and control in their lives (or imaginary lives).
The issue is, however, whether or not having this power and exercising
this power is done in a manner that is appropriate and does not cause harm to
other people (that is, is it socially responsible?).
like Power Rangers don't you? Power
Rangers are very powerful. That's
cool. I like the Blue Power Ranger.
Which one do you like? They
are so strong and powerful." It
is important to distinguish the underlying motivation -- the desire to have
power in this case, from the behavior that is expressed.
After affirming the underlying motivation (Power), then you can define
more appropriate behavior that is socially acceptable for expressing this
motivation. "You know Power
Rangers solve a lot of problems. Did
you notice that they always try to solve the problems first by talking?
And, you know something else? The
Power Rangers, when they practice, they are very careful not hurt each other.
They only hurt the bad guys, and only if they have to.
They practice having a lot of control with their fighting."
setting a boundary about not hurting each other works just fine.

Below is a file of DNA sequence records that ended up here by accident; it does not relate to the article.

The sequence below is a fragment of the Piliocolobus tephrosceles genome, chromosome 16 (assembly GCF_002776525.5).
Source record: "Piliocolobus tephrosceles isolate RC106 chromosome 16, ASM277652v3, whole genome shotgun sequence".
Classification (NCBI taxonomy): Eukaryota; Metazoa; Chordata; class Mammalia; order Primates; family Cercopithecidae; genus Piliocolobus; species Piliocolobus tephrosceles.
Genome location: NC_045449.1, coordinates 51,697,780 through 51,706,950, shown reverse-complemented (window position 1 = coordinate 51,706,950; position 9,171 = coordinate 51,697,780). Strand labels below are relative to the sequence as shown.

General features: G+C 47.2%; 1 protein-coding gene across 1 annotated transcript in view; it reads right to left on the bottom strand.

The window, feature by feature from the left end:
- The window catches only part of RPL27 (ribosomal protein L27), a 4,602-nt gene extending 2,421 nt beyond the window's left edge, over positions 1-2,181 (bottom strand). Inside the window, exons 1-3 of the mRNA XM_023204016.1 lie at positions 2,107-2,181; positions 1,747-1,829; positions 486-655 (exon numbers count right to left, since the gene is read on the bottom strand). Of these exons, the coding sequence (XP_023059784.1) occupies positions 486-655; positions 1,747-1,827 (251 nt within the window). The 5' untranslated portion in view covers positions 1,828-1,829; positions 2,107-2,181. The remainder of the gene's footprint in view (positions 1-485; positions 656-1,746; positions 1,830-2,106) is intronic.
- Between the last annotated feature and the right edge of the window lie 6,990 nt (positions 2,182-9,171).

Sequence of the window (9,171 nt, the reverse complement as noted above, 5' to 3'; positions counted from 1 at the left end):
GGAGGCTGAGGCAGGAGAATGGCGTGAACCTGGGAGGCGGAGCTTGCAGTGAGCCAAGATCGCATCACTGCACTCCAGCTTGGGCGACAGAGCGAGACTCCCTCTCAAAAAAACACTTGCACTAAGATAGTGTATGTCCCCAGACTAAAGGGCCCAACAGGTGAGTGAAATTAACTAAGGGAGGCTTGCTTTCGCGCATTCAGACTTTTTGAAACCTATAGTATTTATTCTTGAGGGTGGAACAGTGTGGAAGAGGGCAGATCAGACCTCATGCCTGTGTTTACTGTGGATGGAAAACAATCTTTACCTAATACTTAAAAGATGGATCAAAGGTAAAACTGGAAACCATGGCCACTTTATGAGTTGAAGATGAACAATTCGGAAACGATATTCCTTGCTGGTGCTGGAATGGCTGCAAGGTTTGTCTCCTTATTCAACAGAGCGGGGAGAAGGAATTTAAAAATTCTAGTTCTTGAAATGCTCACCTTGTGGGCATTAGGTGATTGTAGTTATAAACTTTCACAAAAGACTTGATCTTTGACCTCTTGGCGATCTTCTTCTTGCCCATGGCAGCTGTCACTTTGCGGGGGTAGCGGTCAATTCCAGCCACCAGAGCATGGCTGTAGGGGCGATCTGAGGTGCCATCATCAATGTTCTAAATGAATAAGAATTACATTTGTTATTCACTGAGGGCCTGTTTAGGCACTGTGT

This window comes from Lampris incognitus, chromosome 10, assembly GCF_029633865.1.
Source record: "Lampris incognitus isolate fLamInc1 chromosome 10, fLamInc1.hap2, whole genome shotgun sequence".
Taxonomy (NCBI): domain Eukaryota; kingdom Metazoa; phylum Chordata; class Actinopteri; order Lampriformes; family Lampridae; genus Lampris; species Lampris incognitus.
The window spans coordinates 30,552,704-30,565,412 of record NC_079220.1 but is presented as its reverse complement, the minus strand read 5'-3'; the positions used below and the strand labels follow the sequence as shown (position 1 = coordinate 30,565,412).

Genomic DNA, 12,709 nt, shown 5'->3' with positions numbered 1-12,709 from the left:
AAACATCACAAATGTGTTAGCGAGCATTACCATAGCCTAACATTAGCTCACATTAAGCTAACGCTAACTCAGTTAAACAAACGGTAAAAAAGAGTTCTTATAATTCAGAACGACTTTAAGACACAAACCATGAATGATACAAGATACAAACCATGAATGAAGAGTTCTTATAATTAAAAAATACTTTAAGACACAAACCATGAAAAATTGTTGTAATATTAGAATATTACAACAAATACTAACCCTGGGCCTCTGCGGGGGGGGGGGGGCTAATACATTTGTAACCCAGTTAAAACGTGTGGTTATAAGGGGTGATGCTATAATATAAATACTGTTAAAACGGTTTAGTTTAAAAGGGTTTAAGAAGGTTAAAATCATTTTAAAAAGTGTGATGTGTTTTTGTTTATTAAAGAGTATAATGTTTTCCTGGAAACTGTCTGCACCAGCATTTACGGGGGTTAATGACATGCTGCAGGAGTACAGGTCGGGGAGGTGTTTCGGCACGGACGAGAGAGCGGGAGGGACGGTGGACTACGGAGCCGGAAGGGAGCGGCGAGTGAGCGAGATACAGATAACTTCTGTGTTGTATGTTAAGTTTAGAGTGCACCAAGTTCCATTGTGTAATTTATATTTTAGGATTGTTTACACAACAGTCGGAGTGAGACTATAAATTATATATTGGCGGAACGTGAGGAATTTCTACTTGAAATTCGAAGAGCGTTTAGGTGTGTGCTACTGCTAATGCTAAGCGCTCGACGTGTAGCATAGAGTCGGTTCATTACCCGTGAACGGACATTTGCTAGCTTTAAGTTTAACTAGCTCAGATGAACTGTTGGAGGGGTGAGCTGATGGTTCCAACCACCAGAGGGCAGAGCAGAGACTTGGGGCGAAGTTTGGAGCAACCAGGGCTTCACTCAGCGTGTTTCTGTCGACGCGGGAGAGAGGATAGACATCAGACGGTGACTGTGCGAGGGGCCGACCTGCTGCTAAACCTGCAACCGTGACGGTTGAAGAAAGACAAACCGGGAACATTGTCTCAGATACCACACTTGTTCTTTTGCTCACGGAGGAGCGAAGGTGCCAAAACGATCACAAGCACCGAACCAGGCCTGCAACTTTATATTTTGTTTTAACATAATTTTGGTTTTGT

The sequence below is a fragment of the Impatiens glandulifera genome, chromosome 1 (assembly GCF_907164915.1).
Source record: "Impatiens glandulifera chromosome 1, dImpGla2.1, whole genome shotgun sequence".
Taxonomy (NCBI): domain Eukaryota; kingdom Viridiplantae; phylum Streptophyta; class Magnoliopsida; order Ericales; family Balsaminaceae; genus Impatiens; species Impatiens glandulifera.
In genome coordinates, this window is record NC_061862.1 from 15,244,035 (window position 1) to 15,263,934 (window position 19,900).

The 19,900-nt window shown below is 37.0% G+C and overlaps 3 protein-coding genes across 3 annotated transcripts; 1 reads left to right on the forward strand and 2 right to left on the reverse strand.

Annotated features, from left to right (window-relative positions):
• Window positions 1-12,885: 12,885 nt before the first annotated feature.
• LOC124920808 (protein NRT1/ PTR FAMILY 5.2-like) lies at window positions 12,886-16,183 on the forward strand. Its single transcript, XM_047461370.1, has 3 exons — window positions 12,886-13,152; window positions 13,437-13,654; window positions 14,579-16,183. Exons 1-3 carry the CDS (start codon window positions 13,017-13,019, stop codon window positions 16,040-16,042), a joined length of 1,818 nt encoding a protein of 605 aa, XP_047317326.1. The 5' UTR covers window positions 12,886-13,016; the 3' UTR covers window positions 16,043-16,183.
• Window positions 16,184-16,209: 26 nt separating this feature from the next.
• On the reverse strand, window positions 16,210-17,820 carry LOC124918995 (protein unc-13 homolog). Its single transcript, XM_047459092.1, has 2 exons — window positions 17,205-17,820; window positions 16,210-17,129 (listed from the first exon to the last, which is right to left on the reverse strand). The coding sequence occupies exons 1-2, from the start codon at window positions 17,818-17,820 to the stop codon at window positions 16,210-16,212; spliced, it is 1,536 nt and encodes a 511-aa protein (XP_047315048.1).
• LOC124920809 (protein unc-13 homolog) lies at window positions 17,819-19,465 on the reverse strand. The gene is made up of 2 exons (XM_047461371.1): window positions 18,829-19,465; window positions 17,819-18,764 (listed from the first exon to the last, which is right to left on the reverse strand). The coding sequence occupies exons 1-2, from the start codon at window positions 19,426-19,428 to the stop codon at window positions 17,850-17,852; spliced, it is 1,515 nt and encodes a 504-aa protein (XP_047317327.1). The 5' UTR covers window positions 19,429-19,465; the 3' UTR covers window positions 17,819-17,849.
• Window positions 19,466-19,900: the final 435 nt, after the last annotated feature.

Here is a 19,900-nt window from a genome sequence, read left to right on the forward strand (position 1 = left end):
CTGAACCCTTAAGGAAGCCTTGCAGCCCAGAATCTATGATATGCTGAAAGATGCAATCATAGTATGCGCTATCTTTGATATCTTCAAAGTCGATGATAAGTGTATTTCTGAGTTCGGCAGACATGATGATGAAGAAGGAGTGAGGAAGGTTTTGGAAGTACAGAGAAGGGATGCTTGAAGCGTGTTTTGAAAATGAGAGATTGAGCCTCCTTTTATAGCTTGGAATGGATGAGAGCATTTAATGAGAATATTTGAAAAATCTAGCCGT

Other times, however, it doesn't work effectively by itself (note -- this
is not to ignore the importance of clear, firm, logical, and strict boundary
setting in discipline). When
setting boundaries about not hurting each other does not work, the next thing we
usually try is to be stricter -- set tighter boundaries and more extreme
consequences. Unfortunately, strict boundaries and aversive consequences often
don't work. It may not work because
it does not address the very compelling underlying motivation -- the desire to
be powerful. Or, it may work to stop the behavior, and leave the child feeling
impotent -- with a sense of powerlessness; and/or give the child the message
that having power is inappropriate. The boundary of not to play fight may, in
fact, deny the child his/her need to experience and experiment with issues
around power and control. By
accepting the ideal self (the desire to be powerful) but redefining it (to power
with control and responsibility and
boundaries), adults open the possibility of getting the real self to behave in a
more appropriate manner (playing Power Rangers without hurting each other).
"You can play Power Rangers, as long as you don't hurt each other.
Here, you can use these pillows to be the bad guys.
You can hit and kick them. But
you can't hit and kick each other. If you can't play Power Rangers without
hurting each other, then you cannot play it." If after this, the child is
still unable to play Power Rangers without hurting other people, the parent can
be clear and confident in following through with whatever appropriate